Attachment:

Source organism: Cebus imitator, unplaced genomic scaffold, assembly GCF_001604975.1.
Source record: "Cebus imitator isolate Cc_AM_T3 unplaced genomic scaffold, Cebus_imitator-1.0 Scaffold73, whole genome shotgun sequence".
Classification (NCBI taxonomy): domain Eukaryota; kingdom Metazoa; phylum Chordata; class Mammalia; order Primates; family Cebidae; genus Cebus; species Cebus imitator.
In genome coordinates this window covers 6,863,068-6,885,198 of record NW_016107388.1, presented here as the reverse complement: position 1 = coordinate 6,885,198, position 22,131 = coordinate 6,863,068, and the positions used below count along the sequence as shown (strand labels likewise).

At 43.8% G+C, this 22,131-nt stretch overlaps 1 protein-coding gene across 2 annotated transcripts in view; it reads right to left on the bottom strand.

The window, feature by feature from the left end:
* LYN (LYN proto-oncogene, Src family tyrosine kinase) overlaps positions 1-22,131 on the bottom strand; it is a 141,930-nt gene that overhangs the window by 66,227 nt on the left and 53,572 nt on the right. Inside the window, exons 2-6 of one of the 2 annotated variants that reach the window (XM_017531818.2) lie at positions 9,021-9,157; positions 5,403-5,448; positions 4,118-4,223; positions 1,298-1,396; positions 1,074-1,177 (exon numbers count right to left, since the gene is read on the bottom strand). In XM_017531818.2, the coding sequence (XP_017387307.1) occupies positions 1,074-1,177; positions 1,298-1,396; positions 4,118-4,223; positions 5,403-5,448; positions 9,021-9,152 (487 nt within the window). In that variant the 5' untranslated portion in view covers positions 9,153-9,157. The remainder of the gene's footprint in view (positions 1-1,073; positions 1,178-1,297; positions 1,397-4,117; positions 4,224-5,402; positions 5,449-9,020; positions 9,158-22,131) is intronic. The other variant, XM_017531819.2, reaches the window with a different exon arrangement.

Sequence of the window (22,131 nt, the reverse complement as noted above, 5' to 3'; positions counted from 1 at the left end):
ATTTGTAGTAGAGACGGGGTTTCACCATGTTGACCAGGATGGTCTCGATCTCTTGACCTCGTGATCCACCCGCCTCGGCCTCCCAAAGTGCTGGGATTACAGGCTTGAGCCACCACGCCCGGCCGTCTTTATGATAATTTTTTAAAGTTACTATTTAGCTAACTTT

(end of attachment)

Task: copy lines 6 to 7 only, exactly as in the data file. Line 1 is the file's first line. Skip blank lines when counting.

The window, feature by feature from the left end:
* LYN (LYN proto-oncogene, Src family tyrosine kinase) overlaps positions 1-22,131 on the bottom strand; it is a 141,930-nt gene that overhangs the window by 66,227 nt on the left and 53,572 nt on the right. Inside the window, exons 2-6 of one of the 2 annotated variants that reach the window (XM_017531818.2) lie at positions 9,021-9,157; positions 5,403-5,448; positions 4,118-4,223; positions 1,298-1,396; positions 1,074-1,177 (exon numbers count right to left, since the gene is read on the bottom strand). In XM_017531818.2, the coding sequence (XP_017387307.1) occupies positions 1,074-1,177; positions 1,298-1,396; positions 4,118-4,223; positions 5,403-5,448; positions 9,021-9,152 (487 nt within the window). In that variant the 5' untranslated portion in view covers positions 9,153-9,157. The remainder of the gene's footprint in view (positions 1-1,073; positions 1,178-1,297; positions 1,397-4,117; positions 4,224-5,402; positions 5,449-9,020; positions 9,158-22,131) is intronic. The other variant, XM_017531819.2, reaches the window with a different exon arrangement.